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New Organs

January 18, 2003

The Reuter Organ Company, Lawrence, Kansas, has built a new
organ for Second Congregational Church, Grand Rapids, Michigan. The firm's Opus
2197 comprises 49 ranks, 38 stops, for a total of 2,763 pipes; there are 9
digital voices. The organ is located in three chambers: Swell on the left,
Great in the center, and Choir on the right. The Tuba is housed in a separate
box inside the Choir chamber and has its own set of expression shades; thus one
can use both sets of shades for dynamic control. The combination action has 32
levels of memory with the ability to store and retrieve each level on computer
disk. The playback system allows the organ to record directly to memory card or
store on computer disk and play back exactly as performed. Twelve general
pistons are duplicated by toe studs; 8 Swell, 6 Great, and 5 Choir divisional
pistons; 5 Pedal toe studs, and 5 reversible toe studs controlling manual to
pedal couplers, Sforzando, and Cymbelstern; standard manual reversibles plus
Pedal to Great and Great to Choir transfer. Various solid state accessories for
transposition, memory, sequencer, MIDI, and player.


Second Congregational Church

Grand Rapids, Michigan

Reuter Opus 2197



                  16' style='mso-tab-count:1'>          Violone

                  8' style='mso-tab-count:1'>             Principal

                  8' style='mso-tab-count:1'>             Harmonic

                  8' style='mso-tab-count:1'>             Bourdon

                  4' style='mso-tab-count:1'>             Octave

                  4' style='mso-tab-count:1'>             Spillflöte

                  II style='mso-tab-count:1'>              Cornet

                  2' style='mso-tab-count:1'>             Fifteenth

                  IV style='mso-tab-count:1'>            Fourniture

                  8' style='mso-tab-count:1'>             Trumpet

                  8' style='mso-tab-count:1'>             Tuba




on Great





                  16' style='mso-tab-count:1'>          Rohrflöte
(73 pipes)

                  8' style='mso-tab-count:1'>             Rohrflöte

                  8' style='mso-tab-count:1'>             Viole

                  8' style='mso-tab-count:1'>             Viole
Celeste (54 pipes)

                  8' style='mso-tab-count:1'>             Flute
Celeste II (digital)

                  4' style='mso-tab-count:1'>             Principal

                  4' style='mso-tab-count:1'>             Hohlflöte

                  22/3' style='mso-tab-count:1'>      Nazard

                  2' style='mso-tab-count:1'>             Blockflöte

                  13/5' style='mso-tab-count:1'>      Tierce

                  IV style='mso-tab-count:1'>            Plein

                  16' style='mso-tab-count:1'>          Fagotto
(73 pipes)

                  8' style='mso-tab-count:1'>             Trompette

                  8' style='mso-tab-count:1'>             Fagotto

                  8' style='mso-tab-count:1'>             Vox
Humana (digital)

                  4' style='mso-tab-count:1'>             Clarion
(61 pipes)


on Swell



                  16' style='mso-tab-count:1'>          Erzahler

                  8' style='mso-tab-count:1'>             Diapason

                  8' style='mso-tab-count:1'>             Gedeckt

                  8' style='mso-tab-count:1'>             Gemshorn

                  8' style='mso-tab-count:1'>             Gemshorn
Celeste (49 pipes)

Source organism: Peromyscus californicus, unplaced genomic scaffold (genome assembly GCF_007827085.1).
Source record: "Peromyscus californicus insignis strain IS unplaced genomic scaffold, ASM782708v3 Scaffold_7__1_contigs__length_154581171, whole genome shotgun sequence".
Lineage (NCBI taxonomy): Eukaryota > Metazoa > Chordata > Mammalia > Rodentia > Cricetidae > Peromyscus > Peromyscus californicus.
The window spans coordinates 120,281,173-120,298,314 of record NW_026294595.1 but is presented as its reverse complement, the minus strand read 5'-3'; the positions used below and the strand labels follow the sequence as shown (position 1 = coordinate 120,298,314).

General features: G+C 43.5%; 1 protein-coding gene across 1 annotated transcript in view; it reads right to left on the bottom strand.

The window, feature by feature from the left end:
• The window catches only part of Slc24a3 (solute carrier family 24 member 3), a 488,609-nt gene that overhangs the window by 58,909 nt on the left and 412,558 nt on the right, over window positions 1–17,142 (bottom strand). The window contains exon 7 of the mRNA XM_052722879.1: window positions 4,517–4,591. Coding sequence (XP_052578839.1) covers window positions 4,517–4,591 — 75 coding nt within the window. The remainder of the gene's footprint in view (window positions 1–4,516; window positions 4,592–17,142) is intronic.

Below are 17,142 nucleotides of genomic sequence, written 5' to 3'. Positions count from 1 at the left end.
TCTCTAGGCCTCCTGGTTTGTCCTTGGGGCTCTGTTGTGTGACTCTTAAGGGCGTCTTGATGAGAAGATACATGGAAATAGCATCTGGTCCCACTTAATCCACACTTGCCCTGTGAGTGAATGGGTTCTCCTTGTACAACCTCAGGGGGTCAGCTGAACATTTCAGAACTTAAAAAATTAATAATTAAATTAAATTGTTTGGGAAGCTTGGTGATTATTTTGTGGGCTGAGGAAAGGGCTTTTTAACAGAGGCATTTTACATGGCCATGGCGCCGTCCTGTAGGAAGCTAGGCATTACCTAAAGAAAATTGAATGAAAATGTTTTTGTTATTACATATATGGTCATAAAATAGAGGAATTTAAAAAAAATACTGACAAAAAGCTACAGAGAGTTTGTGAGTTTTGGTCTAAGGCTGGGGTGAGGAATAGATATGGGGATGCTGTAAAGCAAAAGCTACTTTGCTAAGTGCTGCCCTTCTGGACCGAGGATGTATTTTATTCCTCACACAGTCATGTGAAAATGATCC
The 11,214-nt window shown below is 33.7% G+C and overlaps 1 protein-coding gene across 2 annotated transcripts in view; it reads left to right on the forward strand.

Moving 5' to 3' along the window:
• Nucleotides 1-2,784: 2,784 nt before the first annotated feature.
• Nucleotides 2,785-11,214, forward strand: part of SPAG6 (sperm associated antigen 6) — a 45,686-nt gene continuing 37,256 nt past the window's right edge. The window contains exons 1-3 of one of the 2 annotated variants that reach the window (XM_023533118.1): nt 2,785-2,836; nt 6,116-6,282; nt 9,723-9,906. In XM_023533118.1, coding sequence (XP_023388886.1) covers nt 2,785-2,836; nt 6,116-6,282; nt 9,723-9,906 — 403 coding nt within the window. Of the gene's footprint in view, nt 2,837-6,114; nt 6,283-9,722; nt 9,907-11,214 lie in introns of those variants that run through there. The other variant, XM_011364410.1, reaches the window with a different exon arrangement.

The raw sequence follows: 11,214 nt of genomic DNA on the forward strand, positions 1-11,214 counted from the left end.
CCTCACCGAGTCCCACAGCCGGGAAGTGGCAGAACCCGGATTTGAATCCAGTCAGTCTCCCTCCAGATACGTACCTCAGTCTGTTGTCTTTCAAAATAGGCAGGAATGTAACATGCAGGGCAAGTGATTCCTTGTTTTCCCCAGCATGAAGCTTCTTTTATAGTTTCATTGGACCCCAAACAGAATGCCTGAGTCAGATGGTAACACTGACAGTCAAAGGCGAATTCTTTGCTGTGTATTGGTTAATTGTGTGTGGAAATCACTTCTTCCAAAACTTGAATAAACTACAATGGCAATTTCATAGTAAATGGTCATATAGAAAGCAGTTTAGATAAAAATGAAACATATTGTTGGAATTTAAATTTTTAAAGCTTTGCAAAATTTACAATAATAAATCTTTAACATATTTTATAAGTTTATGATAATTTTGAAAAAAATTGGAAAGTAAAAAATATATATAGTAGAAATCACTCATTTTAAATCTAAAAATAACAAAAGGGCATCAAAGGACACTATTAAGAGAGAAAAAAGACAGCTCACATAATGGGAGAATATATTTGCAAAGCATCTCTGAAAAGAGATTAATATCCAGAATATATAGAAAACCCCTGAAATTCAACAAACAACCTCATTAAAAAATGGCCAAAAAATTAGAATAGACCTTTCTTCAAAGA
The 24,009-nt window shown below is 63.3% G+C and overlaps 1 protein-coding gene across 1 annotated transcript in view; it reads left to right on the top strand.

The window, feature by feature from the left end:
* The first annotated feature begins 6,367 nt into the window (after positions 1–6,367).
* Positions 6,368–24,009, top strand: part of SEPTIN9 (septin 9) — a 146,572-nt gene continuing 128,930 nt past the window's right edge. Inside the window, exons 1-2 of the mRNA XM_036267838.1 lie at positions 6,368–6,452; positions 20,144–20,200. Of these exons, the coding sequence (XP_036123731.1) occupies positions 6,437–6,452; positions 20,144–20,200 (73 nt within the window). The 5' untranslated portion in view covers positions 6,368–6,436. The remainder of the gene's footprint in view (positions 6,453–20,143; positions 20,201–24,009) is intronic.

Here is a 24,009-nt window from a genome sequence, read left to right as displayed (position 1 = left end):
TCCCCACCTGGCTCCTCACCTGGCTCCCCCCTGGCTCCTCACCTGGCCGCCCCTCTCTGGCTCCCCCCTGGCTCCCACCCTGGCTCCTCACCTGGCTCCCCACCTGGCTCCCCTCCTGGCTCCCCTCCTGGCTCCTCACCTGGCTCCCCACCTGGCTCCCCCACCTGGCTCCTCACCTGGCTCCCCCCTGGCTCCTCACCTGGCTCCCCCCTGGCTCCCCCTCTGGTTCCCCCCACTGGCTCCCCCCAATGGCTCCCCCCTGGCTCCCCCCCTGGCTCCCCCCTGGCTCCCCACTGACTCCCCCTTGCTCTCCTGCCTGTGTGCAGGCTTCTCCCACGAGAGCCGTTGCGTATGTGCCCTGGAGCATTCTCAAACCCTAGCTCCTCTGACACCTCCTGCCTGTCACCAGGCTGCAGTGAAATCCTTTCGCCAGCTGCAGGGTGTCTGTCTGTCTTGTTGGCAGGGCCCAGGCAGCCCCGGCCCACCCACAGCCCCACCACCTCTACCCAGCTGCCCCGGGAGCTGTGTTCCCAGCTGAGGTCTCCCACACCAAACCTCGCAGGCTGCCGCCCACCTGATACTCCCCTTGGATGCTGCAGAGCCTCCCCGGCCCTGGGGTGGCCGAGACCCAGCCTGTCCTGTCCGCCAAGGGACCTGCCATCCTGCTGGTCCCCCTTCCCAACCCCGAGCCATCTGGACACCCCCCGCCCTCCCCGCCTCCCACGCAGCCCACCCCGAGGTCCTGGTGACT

4' style='mso-tab-count:1'>             Principal

                  4' style='mso-tab-count:1'>             Koppelflöte

                  2' style='mso-tab-count:1'>             Principal

                  11/3' style='mso-tab-count:1'>      Quinte

                  IV style='mso-tab-count:1'>            Mixture

                  16' style='mso-tab-count:1'>          Tuba
(TC, ext)

                  8' style='mso-tab-count:1'>             Cromorne

                  8' style='mso-tab-count:1'>             Tuba


on Choir




                  32' style='mso-tab-count:1'>          Violone

                  32' style='mso-tab-count:1'>          Gedeckt

                  16' style='mso-tab-count:1'>          Principal
(44 pipes)

                  16' style='mso-tab-count:1'>          Subbass
(56 pipes)

                  16' style='mso-tab-count:1'>          Rohrflöte

                  16' style='mso-tab-count:1'>          Erzahler

                  8' style='mso-tab-count:1'>             Principal

                  8' style='mso-tab-count:1'>             Subbass style="mso-spacerun: yes">  (ext)

                  8' style='mso-tab-count:1'>             Rohrflöte

                  4' style='mso-tab-count:1'>             Choral
Bass (32 pipes)

                  4' style='mso-tab-count:1'>             Subbass style="mso-spacerun: yes">  (ext)

                  IV style='mso-tab-count:1'>            Mixture

                  32' style='mso-tab-count:1'>          Fagotto

                  16' style='mso-tab-count:1'>          Posaune
(44 pipes)

                  16' style='mso-tab-count:1'>          Fagotto

                  8' style='mso-tab-count:1'>             Posaune

                  8' style='mso-tab-count:1'>             Fagotto

                  8' style='mso-tab-count:1'>             Tuba

                  4' style='mso-tab-count:1'>             Trumpet

on Pedal





A student reviews his mentor

David Craighead inaugural recital

This past December, I authored a piece on the challenges to
traditional values in sacred music as a lead article to the first issue of
"The Zarex Times," which was distributed gratis to the readership of
this journal as part of the Zarex 2000 Audio/Video Catalogue. It is likely this
article led to the invitation to write a commentary, or rather a review, of the
dedicatory recital appearance played on Sunday evening, February 20, 2000, by
the legendary American organist, Dr. David Craighead, upon the new Reuter organ
at Second Congregational Church in Grand Rapids, Michigan. This seemingly
simple request turned out to be a pleasant challenge, because the artist, Dr.